listening

Tips to help you be mindful every day.
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Listening is a type of meditation, when we are listening to others we are in a practice of quieting the mind's chatter, normally the worst listeners are already thinking of something that they want to say and try to say it before the other person has finished, they are also very distracted by judgmental thoughts and feelings whilst talking and listening.
Debbie Harry and Blondie are great examples of artists standing the test of time, in my opinion. I know that tastes in music and artists are largely subjective but even in the 80s Blondie was edgy, cool and relevant and 30 years on she still is. Their recent release Pollinator is testament to that.
I always knew talking was important. I grew up in a noisy, busy family. The only way to get anything was to speak up. The louder, the better. Then once, when I was about six years old, an adult leant down to me and said, "You'd better not talk so much or your voice will run out."
'The richness of life doesn't lie in the loudness and the beat, but in the timbres and the variations that you can discern
The bottom line is that if the person doesn't feel listened to, they feel that their voice and opinion doesn't matter. They effectively are denied a voice. This can be blatantly obvious, from the boss who doesn't register one's own ideas, to a friend who sits and allows you to talk and then comes straight back with their own problems.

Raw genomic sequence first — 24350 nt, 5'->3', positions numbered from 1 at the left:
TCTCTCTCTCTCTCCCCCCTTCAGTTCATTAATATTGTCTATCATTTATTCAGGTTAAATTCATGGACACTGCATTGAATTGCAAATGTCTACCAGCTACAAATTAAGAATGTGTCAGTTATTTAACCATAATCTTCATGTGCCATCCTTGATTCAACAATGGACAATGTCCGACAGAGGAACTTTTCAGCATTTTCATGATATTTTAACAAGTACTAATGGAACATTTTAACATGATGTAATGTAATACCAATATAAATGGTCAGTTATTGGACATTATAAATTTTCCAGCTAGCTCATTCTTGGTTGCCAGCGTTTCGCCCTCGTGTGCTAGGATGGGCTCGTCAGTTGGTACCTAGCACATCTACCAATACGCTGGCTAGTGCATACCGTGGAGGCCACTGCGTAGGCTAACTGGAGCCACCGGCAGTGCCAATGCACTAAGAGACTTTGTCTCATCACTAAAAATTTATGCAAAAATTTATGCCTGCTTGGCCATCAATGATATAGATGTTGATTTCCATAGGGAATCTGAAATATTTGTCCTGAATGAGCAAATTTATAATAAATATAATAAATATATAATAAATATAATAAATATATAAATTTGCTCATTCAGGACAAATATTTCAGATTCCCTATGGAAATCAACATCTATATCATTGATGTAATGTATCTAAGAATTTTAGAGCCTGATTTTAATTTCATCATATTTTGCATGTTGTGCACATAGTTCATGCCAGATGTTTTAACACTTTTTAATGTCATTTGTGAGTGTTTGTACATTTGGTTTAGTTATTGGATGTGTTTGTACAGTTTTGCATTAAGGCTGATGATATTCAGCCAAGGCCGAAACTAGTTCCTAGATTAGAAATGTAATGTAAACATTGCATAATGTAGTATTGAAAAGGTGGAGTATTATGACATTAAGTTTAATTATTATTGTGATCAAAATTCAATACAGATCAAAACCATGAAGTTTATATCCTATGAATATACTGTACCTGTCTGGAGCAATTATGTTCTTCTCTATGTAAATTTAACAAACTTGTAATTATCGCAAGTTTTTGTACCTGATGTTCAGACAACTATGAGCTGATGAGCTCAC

We're rightly encouraged to talk about our feelings when we're experiencing difficulty. It can often be the first step to dealing with whatever the problem is and preventing it from escalating. However, for talking to be effective we need someone to listen. So why don't we make this year's Blue Monday a day of listening?
My cajoling didn't work with my son, but losing my temper made the situation a million times worse. What did I expect? My son could not see I was upset or angry and stop and rationalise his fears about school, he was far too agitated himself.
And this can work not just in business, but in our personal lives, with friends, partners and children. If, whilst someone else is talking, you tell yourself that they are the player, and not you, it transforms the way in which you listen to people.
Grief is entirely individual, and the grieving person has to respond to their grief in a way that is relevant to them. How they respond may change over time. The difficulty with the platitudes detailed above is that they infer a judgement about how the person is grieving, the time they are taking over their grief, or how they are feeling.